- - Thursday, May 23, 2013

President Obama had said that al Qaeda is nearly defeated and the war on terrorism has changed since he took office, and that demands a broad rethink that includes scaling down drone attacks, transferring detainees from Guantanamo Bay and revisiting the 2001 congressional resolution that set the country on perpetual war footing.

After the death of Osama bin Laden and his top lieutenants, al Qaeda has been decimated, scattered across the North Africa and the Middle East and able to launch only small-scale attacks, Mr. Obama told an audience gathered at the National Defense University in Washington.

“America is at a crossroads,” he said. “We must define the nature and scope of this struggle, or else it will define us, mindful of James Madison’s warning that ‘no nation could preserve its freedom in the midst of continual warfare.’”

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Senior administration officials went further by telling reporters that Mr. Obama wants to jettison the whole mindset that the U.S. is still engaged in a war on terrorism.

“The president has indicated and will indicate again that he rejects the notion of global war on terrorism, which is an amorphous definition that applies to a tactic,” one official said.

Republicans said the war on terrorism looks different from what it did in 2001 but it’s premature to declare victory.

“The justification for closing Gitmo is that we’ve destroyed the al Qaeda leadership and we’re relentless in our pursuit of terrorists. That is not a good justification, because that is not true,” said Sen. Lindsey Graham, South Carolina Republican. “The enemy is morphing. It is spreading. There are more theaters of conflict today than there have been in several years.”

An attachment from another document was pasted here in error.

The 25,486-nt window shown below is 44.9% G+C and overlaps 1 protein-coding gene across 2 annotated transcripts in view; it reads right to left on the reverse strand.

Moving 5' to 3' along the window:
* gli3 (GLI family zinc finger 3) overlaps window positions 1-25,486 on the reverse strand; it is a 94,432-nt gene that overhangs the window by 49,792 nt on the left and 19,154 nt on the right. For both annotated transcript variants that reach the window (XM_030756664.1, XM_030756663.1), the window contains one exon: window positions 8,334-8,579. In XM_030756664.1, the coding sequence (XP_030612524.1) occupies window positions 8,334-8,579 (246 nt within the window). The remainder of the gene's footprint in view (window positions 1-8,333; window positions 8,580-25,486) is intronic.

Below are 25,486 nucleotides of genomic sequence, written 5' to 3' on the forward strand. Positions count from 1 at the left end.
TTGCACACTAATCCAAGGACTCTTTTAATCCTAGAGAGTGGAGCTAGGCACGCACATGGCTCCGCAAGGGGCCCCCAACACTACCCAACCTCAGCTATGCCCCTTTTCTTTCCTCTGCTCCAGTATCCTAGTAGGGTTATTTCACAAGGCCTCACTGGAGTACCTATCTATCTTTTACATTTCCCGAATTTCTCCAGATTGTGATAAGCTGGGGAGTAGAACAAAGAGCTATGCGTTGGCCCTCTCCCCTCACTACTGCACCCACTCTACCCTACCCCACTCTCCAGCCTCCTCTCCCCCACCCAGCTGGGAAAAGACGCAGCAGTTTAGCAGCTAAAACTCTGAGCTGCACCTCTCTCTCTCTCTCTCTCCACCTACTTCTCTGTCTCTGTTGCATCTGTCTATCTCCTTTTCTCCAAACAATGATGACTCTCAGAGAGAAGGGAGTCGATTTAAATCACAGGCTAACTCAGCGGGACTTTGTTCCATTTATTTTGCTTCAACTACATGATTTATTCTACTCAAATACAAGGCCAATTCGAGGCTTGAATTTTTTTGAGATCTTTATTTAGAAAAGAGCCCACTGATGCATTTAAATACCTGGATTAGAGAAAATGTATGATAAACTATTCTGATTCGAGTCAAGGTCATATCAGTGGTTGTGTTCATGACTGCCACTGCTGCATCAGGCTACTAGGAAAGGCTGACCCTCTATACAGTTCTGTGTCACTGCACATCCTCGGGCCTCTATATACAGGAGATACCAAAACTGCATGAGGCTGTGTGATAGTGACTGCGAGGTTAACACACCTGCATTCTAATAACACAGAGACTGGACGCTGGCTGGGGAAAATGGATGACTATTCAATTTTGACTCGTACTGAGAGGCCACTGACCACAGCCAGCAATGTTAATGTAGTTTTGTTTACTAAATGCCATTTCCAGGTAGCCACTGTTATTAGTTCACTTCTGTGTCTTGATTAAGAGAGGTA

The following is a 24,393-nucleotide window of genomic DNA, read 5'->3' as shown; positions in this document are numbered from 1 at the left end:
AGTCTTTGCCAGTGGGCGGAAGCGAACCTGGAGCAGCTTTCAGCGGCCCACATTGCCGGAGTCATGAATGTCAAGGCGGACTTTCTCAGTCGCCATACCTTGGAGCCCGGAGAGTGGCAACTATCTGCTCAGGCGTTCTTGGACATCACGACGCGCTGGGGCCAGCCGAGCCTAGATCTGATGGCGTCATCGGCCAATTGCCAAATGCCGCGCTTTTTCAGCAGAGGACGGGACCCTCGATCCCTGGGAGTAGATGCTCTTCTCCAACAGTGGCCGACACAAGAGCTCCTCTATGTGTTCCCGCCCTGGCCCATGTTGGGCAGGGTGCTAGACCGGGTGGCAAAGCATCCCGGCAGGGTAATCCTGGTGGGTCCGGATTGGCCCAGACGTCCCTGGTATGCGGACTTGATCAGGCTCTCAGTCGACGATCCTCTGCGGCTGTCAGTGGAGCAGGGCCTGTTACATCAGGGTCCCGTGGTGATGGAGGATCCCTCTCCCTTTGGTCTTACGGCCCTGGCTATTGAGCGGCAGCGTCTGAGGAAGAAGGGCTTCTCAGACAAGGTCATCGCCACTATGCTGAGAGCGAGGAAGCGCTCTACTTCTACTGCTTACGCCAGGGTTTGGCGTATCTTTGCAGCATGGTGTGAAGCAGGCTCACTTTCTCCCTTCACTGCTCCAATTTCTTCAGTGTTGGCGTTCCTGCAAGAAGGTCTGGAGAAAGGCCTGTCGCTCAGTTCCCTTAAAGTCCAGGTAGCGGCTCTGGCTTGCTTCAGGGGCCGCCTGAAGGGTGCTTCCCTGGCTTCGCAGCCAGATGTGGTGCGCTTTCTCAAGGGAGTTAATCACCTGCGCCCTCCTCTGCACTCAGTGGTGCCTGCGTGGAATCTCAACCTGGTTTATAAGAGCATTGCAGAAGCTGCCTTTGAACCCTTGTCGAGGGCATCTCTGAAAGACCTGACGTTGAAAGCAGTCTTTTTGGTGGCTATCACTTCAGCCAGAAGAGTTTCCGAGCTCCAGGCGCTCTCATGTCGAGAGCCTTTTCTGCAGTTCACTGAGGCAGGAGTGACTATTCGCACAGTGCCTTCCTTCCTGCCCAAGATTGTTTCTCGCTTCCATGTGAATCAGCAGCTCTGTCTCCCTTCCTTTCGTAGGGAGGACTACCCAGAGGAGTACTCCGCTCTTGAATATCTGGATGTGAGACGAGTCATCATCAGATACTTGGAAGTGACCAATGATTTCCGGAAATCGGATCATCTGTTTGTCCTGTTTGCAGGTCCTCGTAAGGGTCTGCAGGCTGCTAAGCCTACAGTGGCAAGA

In making his case, the president gave a new description for the state of al Qaeda. He said the “core of al Qaeda in Pakistan and Afghanistan is on a path to defeat.”

On the campaign trail last year, he repeatedly boasted that all of “al Qaeda was on the run” and during a fundraiser after the Sept. 11 attack on the U.S. Consulate in Benghazi, Libya, declared that “al Qaeda is on its heels.”

Mr. Obama also broadly ruled out the possibility of al Qaeda having a direct role in the Benghazi terrorist attack as well as the Boston Marathon bombings, which killed three and injured more than 260 others.

He said al Qaeda’s “remaining operatives spend more time thinking about their own safety than plotting against us. They did not direct the attacks in Benghazi or Boston. They have not carried out a successful attack on our homeland since 9/11.”

The president shifted the conversation back to foreign policy as he faces burgeoning scandals at home over IRS scrutiny of conservative groups applying for tax-exempt status, and over his Justice Department’s decision to subpoena phone records from journalists at The Associated Press.

Mr. Obama said he has ordered Attorney General Eric H. Holder Jr. to review the policy and convene a meeting with media representatives, with the goal of making sure reporters don’t face legal troubles for doing their jobs.

He also called for the country to revisit the congressional resolution authorizing military force to go after terrorists in the wake of the Sept. 11, 2001, attacks on New York and the Pentagon.

The president said he would like to “ultimately repeal” that resolution but didn’t say when.

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